Fnet=[(Fx)^2 + (Fy)^2]^ 1/2.
Since there is no X force, the Fnet simply becomes, Fnet = the summation of all the Y f0orces in the system.
In the situation that the mass and two pulleys it is attached to move upwards we have this:

Fapplied - T1 + T2 - T2 + T3 - T3 + T4 - T4 + T5-T5 = Mtotal x a(Net)

And, since we know we have four pulleys, and Tension(net) = -Mg, we have:

Fapplied -1/4mg + 1/4mg -1/4mg + 1/4mg - 1/4mg + 1/4mg -1/4 mg +1/4mg -1/4mg= Mtotal x Anet.

This simplifies into Fapplied -1/4mg = Mtotal x Anet.
This can be generalized to Fapplied - (1/n)mg=Mtotal x Anet, where n is the number of pulleys.
The left side represents the sum of the forces, the right side represents the total mass of the system and the net acceleration of the system. So we have: Fnet=Mtotal x a(net)
By convention, all of the forces acting upward ( except the force that you apply downward when you pull the rope) are positive those that act downward are negative. As you can see, this will simplify to:
Fup - Fdown= Mtotal x Anet, then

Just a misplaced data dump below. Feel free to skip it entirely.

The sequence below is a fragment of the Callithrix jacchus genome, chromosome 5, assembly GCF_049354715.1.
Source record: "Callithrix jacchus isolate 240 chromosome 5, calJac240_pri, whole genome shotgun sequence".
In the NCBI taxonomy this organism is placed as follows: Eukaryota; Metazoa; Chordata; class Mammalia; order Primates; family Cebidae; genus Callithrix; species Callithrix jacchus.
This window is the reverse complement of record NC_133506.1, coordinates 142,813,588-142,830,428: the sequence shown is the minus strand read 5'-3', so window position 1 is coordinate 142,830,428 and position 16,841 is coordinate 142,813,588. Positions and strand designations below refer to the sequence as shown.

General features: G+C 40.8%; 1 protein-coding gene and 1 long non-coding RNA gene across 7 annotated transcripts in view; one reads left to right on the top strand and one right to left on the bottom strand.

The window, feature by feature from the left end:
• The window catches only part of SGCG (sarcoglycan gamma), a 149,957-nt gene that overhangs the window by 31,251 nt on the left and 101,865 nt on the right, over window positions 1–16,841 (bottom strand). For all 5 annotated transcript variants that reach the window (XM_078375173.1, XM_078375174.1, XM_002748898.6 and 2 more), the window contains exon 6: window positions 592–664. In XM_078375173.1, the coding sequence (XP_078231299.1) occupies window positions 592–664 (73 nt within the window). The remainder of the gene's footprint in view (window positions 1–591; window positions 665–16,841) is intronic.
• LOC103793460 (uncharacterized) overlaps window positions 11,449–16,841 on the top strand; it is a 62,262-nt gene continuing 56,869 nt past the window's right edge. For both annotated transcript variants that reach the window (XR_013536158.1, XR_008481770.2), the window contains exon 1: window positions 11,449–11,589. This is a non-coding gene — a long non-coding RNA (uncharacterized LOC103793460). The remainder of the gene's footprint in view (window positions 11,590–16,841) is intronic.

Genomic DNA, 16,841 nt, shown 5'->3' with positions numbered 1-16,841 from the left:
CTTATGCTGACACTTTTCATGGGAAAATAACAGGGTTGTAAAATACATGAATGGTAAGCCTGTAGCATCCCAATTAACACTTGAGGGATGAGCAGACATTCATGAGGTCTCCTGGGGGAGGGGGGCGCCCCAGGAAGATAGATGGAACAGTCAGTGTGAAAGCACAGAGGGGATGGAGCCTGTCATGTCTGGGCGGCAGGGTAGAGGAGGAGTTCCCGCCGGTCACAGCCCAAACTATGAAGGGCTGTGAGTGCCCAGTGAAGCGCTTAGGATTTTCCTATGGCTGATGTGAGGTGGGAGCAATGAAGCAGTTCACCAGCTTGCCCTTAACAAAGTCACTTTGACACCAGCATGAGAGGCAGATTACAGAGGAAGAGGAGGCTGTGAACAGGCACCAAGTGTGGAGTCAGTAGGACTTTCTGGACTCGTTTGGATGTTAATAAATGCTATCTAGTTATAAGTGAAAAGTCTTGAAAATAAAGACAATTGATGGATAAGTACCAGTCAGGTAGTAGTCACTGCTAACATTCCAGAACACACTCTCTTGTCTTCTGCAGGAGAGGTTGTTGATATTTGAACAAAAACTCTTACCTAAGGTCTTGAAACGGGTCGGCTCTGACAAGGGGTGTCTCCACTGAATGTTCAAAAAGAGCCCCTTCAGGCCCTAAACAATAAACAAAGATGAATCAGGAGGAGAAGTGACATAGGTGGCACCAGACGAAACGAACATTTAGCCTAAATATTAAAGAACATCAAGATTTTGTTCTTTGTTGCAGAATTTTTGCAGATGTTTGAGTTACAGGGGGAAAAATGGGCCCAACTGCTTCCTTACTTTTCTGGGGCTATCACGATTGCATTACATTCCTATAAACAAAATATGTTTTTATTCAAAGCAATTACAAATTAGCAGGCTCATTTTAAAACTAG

Fnet=Mtotal x Anet, which is always true.

So the key is to break each system into its parts. In the above scenario, if Fnet is positive (up) then the two bottom pulleys as well as the mass will begin to accelerate up. If Fnet is negative (down) then the mass will accelerate downwards. If Fup and Fdown equal each other, there is no net force and the system will exist in static equilibrium (no motion).

Now for the angle question, all you would have to do is find the components of the the force which you apply at that angle. But remember, this angle is only applied to the far left pulley, or T1. So this means that T1 will have X and Y components of the tension. Always add only X's and only Y's together in vector addition. Even though you will now have an added X component to the top left pulleys Force, the other three pulleys still only feel the Y component of that force, because they are aligned in way in which they can only move up or down. IF the top pulleys can slide, then the X component of the F which you will apply will cause the top left pulley to slide in the direction of the X force, which will cause the bottom left pulley to slide in the X direction, which will cause the top right pulley to slide in the X direction, which will cause the bottom right pulley to slide in the X direction. In this case, the problem is EXACTLY THE SAME, accept now each Tension in the rope would have X components as well as why components, and to solve for Fnet, you simply sum all of the X's and Y's and take the square root of the two sums squared added together or says:

Fnet= [[[ Fapplied x cos(theta)] +[(1/n)mg(cos(theta))]]^2 + [[Fapplied x sin(theta)] + [(1/n)mg(sin(theta))]]^2 ]^1/2 = Mtotal x Anet

Hope this helps!